Don’t be a Diva in Your New Job

I got a new job as a teacher-librarian after 17 years working outside of a ‘9-5’.

I came with high hopes and rose-tinted expectations about the people I’d encounter daily: 100 potential new friends, and over 1000 teenagers to inspire with a love for reading!  Still keen to write about ordinary life experiences and ways to share God’s love naturally, I was excited about this new experience and what I might be able to learn and share about the welcome I received from my new colleagues.


A couple of weeks in, I was surprised at who went out of their way to smile and talk to me (or didn’t). After 10 years working for Activate, planning events and content focused on relational evangelism, I was tuned into making friends and small talk. I intended to learn from the good and the not-so-good and write a blog about my top five tips for welcoming new people.

Last week, amongst the other notices in the staff bulletin, one of my new colleagues shared that she was fundraising for Baby Beat, in memory of her baby who had been born asleep. As I have other family members at the school, I naively thought I already knew quite a lot about the staff. But I didn’t know this sad news. I didn’t know a lot. As you’d expect anywhere, there are individuals with chronic health conditions, depression, family bereavement, anxiety, and low confidence. Many people have only enough reserve to make it through the day and are on tenterhooks, wondering if that is the day they will receive a phone call with difficult news.

As I cried over that bulletin, I realised I’d been a diva. Self-absorbed and entitled, I’d expected a welcome to match the significance of the ‘new job process’ for me: the panicked self-doubt, the daunting prospect of compiling a CV for the first time in about 20 years, the 12 trips to the Next sale to create a whole new wardrobe, and the months of processing whether I could face the change, leave a job I loved, and go back into a school environment.


Of course I wouldn’t get a welcome to match the enormity of all that! I see that now.

So, while I do have a secret list of ‘things we could all do better’ to make a new person feel welcome, I’ve decided to stop whining about my disappointments and change the focus of this blog to my top five tips for being a welcoming new person. We’re all new somewhere, whether that’s walking into an unfamilar cafe or pub, church or club, soon to be in-law’s house or university halls. Instead of broading over a less-than welcoming reception, see if any of the following help:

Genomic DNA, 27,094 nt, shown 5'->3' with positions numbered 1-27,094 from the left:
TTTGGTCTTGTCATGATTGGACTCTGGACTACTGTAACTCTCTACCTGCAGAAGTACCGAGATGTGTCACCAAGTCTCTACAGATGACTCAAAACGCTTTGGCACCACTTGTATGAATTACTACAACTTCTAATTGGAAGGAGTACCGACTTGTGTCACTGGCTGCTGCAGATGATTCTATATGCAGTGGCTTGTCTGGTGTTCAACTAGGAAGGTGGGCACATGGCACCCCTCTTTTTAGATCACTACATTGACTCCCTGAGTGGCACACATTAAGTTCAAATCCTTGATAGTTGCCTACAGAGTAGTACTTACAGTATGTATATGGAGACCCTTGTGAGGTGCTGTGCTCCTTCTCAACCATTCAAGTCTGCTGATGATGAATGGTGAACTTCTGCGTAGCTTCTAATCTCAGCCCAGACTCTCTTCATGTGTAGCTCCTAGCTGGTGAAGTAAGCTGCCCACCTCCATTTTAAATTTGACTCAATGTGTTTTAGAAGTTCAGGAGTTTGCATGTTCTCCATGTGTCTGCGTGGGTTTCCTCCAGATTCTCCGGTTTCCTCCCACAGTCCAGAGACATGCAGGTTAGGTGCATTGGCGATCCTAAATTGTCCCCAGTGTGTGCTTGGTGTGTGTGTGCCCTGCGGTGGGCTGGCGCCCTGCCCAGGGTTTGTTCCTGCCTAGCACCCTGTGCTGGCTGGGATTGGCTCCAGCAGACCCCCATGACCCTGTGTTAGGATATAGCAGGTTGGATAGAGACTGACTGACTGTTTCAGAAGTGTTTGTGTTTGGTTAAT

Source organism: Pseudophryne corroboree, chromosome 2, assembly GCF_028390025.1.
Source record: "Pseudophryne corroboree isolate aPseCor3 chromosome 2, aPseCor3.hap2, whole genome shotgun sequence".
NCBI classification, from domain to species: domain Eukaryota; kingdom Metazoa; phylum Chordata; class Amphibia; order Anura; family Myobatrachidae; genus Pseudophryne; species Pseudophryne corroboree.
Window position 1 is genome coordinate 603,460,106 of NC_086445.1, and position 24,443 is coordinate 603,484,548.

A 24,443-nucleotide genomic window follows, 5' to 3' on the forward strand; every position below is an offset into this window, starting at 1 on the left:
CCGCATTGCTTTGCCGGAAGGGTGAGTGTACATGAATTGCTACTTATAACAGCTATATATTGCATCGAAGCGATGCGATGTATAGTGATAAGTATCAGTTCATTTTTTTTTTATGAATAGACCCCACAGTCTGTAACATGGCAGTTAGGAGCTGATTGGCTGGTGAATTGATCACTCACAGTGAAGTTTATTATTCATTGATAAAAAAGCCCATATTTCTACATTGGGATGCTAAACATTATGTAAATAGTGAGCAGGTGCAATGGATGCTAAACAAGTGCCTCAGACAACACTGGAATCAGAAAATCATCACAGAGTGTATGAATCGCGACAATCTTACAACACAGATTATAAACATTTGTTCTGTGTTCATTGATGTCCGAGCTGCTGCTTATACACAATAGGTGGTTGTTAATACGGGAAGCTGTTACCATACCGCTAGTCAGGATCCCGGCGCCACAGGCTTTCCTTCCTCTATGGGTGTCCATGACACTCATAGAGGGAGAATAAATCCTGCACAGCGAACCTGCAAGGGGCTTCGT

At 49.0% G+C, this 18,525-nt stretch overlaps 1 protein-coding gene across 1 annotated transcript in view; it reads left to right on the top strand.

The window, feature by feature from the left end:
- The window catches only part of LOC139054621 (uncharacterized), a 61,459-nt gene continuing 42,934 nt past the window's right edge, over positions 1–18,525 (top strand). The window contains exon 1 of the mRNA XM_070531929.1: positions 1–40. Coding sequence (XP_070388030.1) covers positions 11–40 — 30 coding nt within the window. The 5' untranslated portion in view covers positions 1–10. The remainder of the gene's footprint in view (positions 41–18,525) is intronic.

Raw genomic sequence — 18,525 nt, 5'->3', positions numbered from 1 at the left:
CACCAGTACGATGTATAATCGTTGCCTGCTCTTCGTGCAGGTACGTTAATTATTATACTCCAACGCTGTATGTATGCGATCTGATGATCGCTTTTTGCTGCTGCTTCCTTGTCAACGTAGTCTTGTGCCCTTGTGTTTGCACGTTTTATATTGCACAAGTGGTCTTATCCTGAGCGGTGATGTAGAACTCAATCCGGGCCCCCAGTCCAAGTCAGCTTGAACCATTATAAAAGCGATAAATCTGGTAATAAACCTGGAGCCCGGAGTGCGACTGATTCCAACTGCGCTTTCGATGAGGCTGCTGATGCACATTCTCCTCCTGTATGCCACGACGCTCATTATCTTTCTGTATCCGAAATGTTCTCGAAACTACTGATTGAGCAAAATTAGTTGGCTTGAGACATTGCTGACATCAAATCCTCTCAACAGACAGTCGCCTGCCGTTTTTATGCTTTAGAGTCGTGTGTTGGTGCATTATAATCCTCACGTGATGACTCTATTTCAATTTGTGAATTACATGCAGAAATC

1. Don’t give a reason to be instantly disliked!


Set your face to smile/pleasant mode all day. As the new person, everyone and anyone could be looking at you at any time! Pay attention, and try not to take someone’s seat. Compliment, encourage, and listen. Don’t pass judgments, compare things to your old place, or talk too much (see point 3). (Obviously, all this overly polite behaviour doesn’t need to last forever – don’t become a doormat!)

2. See any warmth as a bonus, not a right (don’t be a diva).


Cherish the moments of kindness, but don’t rely on them as the only way to get through the day and be happy. Keep rewarding yourself for your progress in the steps you’re taking (from clueless to emerging competency). Your colleagues will be in survival mode, so cut them slack for not noticing your minor victories.

3. Aspire to brevity (get to the point)!


Over the past 15 years, I have placed a high value on quality small talk in charity networking, church welcome teams, toddler groups, and mum roles. Once dismissed as boring and middle-aged, I saw great conversation as essential to successful first encounters (and necessary in saving my husband from too much verbal diarrhoea from me at the end of every day). Within a few hours of starting my new job, I realised I needed to restrain myself and read the situation differently! People have no time to warm up to a deep and meaningful chat. If they are out of the classroom/away from their desk, they are on a mission. They are not open to chit-chat.

4. Be a perfect lunchtime listener


Scrap all the above if you share your break time with someone else. Get someone going on their pet subject and save yourself the indigestion of regularly interrupting with your own story. Show interest, then sit and eat your sandwich, smile, and nod. And for extra newbie points, remember details and ask about it again another day.

5. Give the gift you would like to receive.


Encourage and thank. Encourage and thank. Encourage and thank.
And notice nice shoes.

In other words, follow Christ’s example of humility. Humility is being free from pride and not only thinking of yourself. It is realising your gifts and talents are a gift from God, that your worth is in Him, not in how other’s treat you or welcome you.


Let each of you look not only to your own interests, but also to the interests of others.

Philippians 2:4

There’s so much to unpack about what humility looks like today – it’s part of the theme of our weekend away next year, and Philippians 2:4 is our focus verse.

Take a moment to consider:
What motivates your work and service?

I’d love to hear how Philippians 2:4 resonates with you in your current situation.


We’d love you to join us for a weekend of worship, workshops, great food, thought-provoking conversation, and an AMAZING WELCOME! Find out more here

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